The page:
Minnesota Criminal Vehicular Operation Charges
Minnesota criminalizes some driving conduct that causes bodily harm. Minnesota does not criminalize bodily injury caused by ordinary negligent driving and accidents. Instead, some form of heightened negligence or other factors must exist in order to be charged with a crime when driving results in bodily injury.
What is Criminal Vehicular Operation (CVO)?
For the State to maintain Criminal Vehicular Operation (CVO) charges against a driver, the person causing injury of another must have drove their vehicle:
- In a grossly negligent manner;
- In a negligent manner while under the influence of:
- a controlled substance; or
- any combination of alcohol or controlled substance;
- With a blood alcohol concentration of 0.08 or more – Driving While Impaired (DWI);
- While having a blood alcohol content of 0.08 or more, within two hours of driving (DWI Standard);
- In a negligent manner while knowingly under the influence of a hazardous substance;
- In a negligent manner while any controlled substance, other than marijuana or THC, is present in the driver’s body;
- Where the driver who causes the accident leaves the scene of the accident when bodily injury to another is obvious;
- Where the driver who causes the accident fails to give notice to police after learning they were involved in an accident causing injury; or
- Where the driver had prior knowledge of a citation for a defectively maintained vehicle that created a danger to others, but failed to remedy the defective maintenance which caused the injury.
Potential Consequences of a CVO Conviction
Depending upon the severity of the injury caused by any one of the above referenced driving conduct, a person charged with criminal vehicular operation of a motor vehicle may be charged with a felony or gross misdemeanor charge.
Felony: Criminal Vehicular Operation can be charged as a felony if the driving conduct causes substantial bodily harm or great bodily harm to another or an unborn child who is later born alive.
Great bodily harm is more serious than substantial bodily harm and is harm that creates a high probability of death, serious permanent disfigurement, or permanent loss or impairment of any part of the body. Persons charged with criminal vehicular operation causing great bodily harm face a maximum sentence of five years in prison and a $10,000 fine.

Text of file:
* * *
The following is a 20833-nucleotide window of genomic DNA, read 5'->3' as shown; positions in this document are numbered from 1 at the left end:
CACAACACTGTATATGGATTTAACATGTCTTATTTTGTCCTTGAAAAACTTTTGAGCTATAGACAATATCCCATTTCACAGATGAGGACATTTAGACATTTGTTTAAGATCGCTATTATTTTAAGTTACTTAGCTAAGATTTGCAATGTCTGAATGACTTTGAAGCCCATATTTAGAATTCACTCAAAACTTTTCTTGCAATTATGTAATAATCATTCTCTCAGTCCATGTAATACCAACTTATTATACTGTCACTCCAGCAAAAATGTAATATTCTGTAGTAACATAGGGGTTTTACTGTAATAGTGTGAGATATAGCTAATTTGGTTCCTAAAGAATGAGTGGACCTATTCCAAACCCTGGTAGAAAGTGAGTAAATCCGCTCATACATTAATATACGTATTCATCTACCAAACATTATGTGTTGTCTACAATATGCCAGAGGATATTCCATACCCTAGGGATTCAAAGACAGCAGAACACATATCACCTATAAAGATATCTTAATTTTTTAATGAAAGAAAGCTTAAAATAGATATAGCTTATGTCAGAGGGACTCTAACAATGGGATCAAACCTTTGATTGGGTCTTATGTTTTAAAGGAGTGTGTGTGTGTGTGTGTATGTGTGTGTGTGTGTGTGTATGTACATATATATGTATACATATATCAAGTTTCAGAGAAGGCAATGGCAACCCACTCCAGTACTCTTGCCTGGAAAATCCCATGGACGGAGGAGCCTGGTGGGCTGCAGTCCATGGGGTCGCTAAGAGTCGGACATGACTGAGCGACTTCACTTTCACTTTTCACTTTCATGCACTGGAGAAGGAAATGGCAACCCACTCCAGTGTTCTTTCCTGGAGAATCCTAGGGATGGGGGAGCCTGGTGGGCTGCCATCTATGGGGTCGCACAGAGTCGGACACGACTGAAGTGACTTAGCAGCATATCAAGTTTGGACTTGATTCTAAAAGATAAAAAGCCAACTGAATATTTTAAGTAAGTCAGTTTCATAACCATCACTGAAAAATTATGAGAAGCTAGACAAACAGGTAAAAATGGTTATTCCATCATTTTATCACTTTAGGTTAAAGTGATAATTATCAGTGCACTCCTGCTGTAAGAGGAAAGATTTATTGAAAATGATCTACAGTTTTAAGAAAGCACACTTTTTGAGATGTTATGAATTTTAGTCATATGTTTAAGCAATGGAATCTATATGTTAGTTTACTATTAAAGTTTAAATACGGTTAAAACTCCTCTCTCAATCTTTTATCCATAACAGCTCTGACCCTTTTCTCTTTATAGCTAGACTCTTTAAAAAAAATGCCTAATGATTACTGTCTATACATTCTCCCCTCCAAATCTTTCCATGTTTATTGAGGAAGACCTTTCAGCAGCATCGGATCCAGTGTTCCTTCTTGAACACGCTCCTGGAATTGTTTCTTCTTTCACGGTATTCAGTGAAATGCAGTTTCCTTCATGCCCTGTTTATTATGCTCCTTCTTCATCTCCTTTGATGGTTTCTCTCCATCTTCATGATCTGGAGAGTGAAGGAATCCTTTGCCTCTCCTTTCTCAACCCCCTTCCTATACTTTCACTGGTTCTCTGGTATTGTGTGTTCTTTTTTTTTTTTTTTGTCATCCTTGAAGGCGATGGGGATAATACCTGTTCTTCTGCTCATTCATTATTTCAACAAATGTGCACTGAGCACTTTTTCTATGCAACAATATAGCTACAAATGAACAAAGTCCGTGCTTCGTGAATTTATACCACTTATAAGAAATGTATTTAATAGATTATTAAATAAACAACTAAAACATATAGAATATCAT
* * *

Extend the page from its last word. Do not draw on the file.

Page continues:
Substantial bodily harm is a a fracture, or a temporary and substantial disfigurement, loss, or impairment. Persons charged with criminal vehicular operation causing substantial bodily harm face a maximum sentence of three years in prison and a $10,000 fine.
Gross Misdemeanor: Criminal Vehicular Operation is charged as a gross misdemeanor when the driving conduct causes bodily harm, some injury less than great or substantial bodily harm as described above. Persons charged with criminal vehicular operation causing bodily harm face a maximum sentence of one year in jail and a $10,000 fine.
In addition to prison and fines, other penalties resulting from a criminal vehicular operation conviction may include vehicle forfeiture, license cancellation, and the loss of many important constitutional rights such as your 2nd Amendment firearm rights or your right to vote.
Contact Criminal Vehicular Operation Defense Lawyer Coley Grostyan Today at 612-747-2254
Due to the significant consequences of a criminal vehicular operation conviction, your best defense is to contact Coley Grostyan as soon as possible to ensure your rights are protected. Minneapolis criminal vehicular operation defense attorney Coley Grostyan is always accessible and responds to the needs of his clients 24 hours a day, 7 days a week. For confidential and personal service, aggressive representation, and a free initial consultation, contact Coley Grostyan today at 612-747-2254.
Coley Grostyan represents individuals charged with criminal vehicular operation charges, and all other DWI and traffic offenses in the Twin Cities Minneapolis/St. Paul Area, and across the State of Minnesota.